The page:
Joe Rogers: The Southern grilling gene
A Jackson friend, Averyell Kessler, recently balked at an email she’d gotten from a cooking site, titled “How to Grill.”
“You’re sending this to Southerners?” she posted online, incredulous. “Really? Dream on. It’s in the genes!”
Well, not necessarily.
My Dixie credentials go back to when Andy Jackson was an up-and-comer, if not longer. To grow up any farther south in Mississippi, you’d pretty much have to be in salt water. Yet none of this Southernness infused me with grilling skills.
In fact, despite blacksmith blood in my veins I struggled for years simply to ignite a serviceable charcoal flame.
Oh, sure, some fires, with careful stacking and enough lighter fluid to torch a small garage, worked well enough. But then the next one would deliver less thermal output than a Zippo.
Finally, having suffered long enough, I persuaded my wife to present me with a gas grill for a birthday. You would think this would have resolved the problem, and for a while it did.
Then came the evening when two friends joined us for a dinner that was to feature brats as the centerpiece, barely a step above hot dogs as a grilling challenge. Except that, despite a gas tank opened full blast and four burners on high, the resulting heat wouldn’t have singed a moth’s wings.
My wife salvaged the brats atop the stove, and the guests feigned satisfaction. But I can’t help thinking they harbor doubts about my manliness.
Nor did I ever figure out the problem. Next time out, the grill worked fine. I can only surmise that, in a Stephen King-like possession, it was taunting me.
Further complicating the unreliability of my heat sources has been my near-total incompetence as a cooker of meat. I’ve watched friends do it with ease: slap some animal part or ground-patty rendering thereof on the grill, turn it a magical number of times, and – Bang! – mouths water.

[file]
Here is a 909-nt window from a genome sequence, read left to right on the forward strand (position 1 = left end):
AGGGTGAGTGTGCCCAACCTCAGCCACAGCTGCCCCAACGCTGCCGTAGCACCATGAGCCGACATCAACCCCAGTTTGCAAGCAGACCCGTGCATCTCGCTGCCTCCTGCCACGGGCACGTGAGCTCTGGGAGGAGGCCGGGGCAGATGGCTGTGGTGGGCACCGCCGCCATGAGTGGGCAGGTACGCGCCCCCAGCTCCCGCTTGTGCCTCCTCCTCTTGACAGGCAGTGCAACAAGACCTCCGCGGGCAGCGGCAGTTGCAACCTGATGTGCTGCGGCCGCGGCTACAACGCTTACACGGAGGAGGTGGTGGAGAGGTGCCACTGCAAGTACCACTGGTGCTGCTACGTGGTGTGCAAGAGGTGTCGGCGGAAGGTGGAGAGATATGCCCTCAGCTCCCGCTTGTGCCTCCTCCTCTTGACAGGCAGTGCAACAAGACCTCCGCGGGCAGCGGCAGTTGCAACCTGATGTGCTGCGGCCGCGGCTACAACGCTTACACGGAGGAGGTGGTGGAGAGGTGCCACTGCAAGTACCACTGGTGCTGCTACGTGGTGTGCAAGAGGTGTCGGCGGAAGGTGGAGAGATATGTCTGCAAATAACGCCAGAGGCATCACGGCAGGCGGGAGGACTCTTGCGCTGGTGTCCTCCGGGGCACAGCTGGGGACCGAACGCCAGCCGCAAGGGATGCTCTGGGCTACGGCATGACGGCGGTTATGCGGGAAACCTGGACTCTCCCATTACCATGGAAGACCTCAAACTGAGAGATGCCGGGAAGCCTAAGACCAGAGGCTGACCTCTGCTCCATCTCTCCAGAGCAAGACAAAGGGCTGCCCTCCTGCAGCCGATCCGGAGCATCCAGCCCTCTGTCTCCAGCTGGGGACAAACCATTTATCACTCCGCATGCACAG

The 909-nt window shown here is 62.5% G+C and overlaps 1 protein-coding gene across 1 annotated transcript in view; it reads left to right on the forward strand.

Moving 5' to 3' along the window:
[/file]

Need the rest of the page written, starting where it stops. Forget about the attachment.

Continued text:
With me, everything takes three times as long as anticipated and requires multiple incisions to gauge doneness. Including steaks, which men of any geographic heritage are supposed to be able to grill blindfolded, with a beer in each hand.
I tried to compensate one time by buying a couple of dry-aged ribeyes. Sure enough, they worked. But at $35 a pound I can’t often afford that kind of success.
Similarly my first effort at baby-back ribs proved rewarding. On the second I tried to speed up the 2.5-hour process a tad by ever so slightly cranking up the heat.
I returned about 10 minutes later to find the grill aflame, and both rib slabs totally incinerated. A crematorium couldn’t have done a quicker or more complete job.
As you might imagine, those kinds of experiences have not given me a high level of grilling confidence. Yet, I persist.
And as it happens, the publication of this column coincides with Memorial Day, which is also the official start of grilling season in the Rogers household. By tradition it involves hamburgers, baked beans and potato salad. Two of those three, which my wife prepares, we know will be excellent.
The burgers are anybody’s guess.
Joe Rogers worked for The Clarion-Ledger, The Tennessean and The New York Times. He can be reached at email@example.com or on Twitter @jrogink.